Union members and transport campaigners gathered outside Waterloo Station in London today to protest against likely rises to rail fares in the new year.
Just last week the Bank of England sounded extremely confident that inflation would continue its gentle downward trend.
That theory has been contradicted by today's figures for July which show that both CPI and RPI inflation rose.
The increases have been driven by the costs of transport and clothing and are just another reminder of how unpredictable the economy is.
Stephen Joseph of the Campaign for Better Transport said that today's inflation rises will put the Government under more pressure to lower the rate at which it allows train companies to increase their average prices.
– Stephen Joseph, Campaign for Better Transport
This higher-than-expected inflation figure means that rail fares will rise by more than 6% if the Government proceeds with its policy. There will be even more pressure on the Government to reverse its policy, and bring fares down.
– Treasury spokesman
Inflation has halved since its peak in September but any increase is disappointing. The Government knows how tough things are for families at the moment and that is why we have reduced income tax, and frozen both council tax and fuel duty.
The Office for National Statistics (ONS) said that rising air fares are responsible for the rise in inflation rates announced today.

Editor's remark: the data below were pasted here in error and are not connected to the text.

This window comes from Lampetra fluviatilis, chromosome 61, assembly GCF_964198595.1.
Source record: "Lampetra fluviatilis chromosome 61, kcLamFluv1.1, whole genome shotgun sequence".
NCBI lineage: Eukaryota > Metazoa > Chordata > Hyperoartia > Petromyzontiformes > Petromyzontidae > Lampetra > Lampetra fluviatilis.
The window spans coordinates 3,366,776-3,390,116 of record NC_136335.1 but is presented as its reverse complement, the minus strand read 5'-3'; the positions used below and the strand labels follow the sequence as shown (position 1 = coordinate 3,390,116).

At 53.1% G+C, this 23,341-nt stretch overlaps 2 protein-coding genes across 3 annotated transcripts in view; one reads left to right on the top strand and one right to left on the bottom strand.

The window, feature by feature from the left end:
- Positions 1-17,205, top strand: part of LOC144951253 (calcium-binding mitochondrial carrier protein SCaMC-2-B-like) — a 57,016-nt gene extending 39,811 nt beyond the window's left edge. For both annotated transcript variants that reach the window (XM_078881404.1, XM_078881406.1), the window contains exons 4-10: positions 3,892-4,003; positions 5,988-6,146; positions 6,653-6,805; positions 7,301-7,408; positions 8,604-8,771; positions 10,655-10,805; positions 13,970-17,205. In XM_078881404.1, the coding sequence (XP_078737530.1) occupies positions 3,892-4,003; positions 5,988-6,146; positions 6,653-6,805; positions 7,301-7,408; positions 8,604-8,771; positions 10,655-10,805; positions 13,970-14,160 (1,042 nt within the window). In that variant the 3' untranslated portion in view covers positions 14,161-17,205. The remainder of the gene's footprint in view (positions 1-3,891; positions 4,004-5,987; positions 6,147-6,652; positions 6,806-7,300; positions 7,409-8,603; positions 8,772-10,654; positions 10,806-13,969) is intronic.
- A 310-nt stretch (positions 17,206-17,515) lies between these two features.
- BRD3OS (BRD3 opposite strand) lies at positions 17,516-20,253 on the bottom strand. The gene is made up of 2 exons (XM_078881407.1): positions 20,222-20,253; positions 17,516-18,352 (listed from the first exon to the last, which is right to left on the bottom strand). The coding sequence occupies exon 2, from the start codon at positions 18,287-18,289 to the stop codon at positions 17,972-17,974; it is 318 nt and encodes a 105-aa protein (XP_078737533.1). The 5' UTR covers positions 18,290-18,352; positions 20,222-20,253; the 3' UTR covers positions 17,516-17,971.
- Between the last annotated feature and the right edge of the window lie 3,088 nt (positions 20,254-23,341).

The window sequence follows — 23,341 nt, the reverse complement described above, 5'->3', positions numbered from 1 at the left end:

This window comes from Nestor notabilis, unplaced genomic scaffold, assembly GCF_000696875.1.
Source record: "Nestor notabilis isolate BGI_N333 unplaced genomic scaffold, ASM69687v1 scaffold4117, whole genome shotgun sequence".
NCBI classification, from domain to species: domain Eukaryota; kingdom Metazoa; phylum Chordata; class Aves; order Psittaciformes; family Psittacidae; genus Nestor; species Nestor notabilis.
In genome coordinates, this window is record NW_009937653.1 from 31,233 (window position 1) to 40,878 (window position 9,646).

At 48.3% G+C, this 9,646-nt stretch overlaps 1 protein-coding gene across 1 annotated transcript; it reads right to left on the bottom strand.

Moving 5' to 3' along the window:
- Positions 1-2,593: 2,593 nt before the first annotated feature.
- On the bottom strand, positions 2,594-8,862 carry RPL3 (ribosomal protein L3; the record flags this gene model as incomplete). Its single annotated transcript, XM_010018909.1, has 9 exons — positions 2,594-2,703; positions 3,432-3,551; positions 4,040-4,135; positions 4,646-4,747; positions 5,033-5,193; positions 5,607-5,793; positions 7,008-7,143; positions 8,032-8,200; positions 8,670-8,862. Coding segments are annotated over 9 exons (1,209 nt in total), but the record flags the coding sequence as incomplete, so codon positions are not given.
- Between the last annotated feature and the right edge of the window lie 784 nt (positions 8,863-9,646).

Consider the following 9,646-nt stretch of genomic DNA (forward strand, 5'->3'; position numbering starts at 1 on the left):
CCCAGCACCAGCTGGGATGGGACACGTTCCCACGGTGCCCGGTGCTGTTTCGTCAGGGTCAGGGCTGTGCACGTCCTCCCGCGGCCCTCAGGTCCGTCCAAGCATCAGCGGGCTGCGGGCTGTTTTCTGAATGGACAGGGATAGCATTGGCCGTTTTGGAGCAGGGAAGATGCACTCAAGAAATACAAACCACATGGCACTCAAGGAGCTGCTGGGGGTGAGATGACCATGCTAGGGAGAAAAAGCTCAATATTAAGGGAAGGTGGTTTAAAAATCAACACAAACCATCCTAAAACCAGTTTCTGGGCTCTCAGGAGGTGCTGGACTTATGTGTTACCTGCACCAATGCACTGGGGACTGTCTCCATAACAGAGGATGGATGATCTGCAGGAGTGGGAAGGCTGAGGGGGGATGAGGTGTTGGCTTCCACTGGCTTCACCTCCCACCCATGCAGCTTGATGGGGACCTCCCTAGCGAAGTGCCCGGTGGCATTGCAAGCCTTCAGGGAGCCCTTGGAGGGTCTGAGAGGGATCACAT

Air fares, which are highly seasonal, rose 21.7% between June and July - the largest increase since 2004. Travel companies have reported an increase in demand for foreign holidays as people look to escape the wet start to the British summer.
July also saw the record smallest monthly fall in prices in footwear and clothing prices after retailers brought forward their summer sales to June.
Protests and leafleting against a planning increase in rail fares will be taking place across the country this morning. The unions as well as a number of campaign groups are organising demonstrations. See at which stations the protests are taking place here.
The retail price index (RPI) rose to 3.25 in July - more than was expected.
The largest upward pressures on the change in the RPI rate came from the purchase of cars, air fares, clothing, footwear and housing.
The headline rate of retail price index (RPI) inflation rose to 3.2% from 2.8% in June, the Office for National Statistics said. The underlying rate of RPI inflation rose to 3.2% in July from 2.8% in June.
The rate of consumer price index (CPI) inflation rose to 2.6% in July, from 2.4% in June, the Office for National Statistics announced today.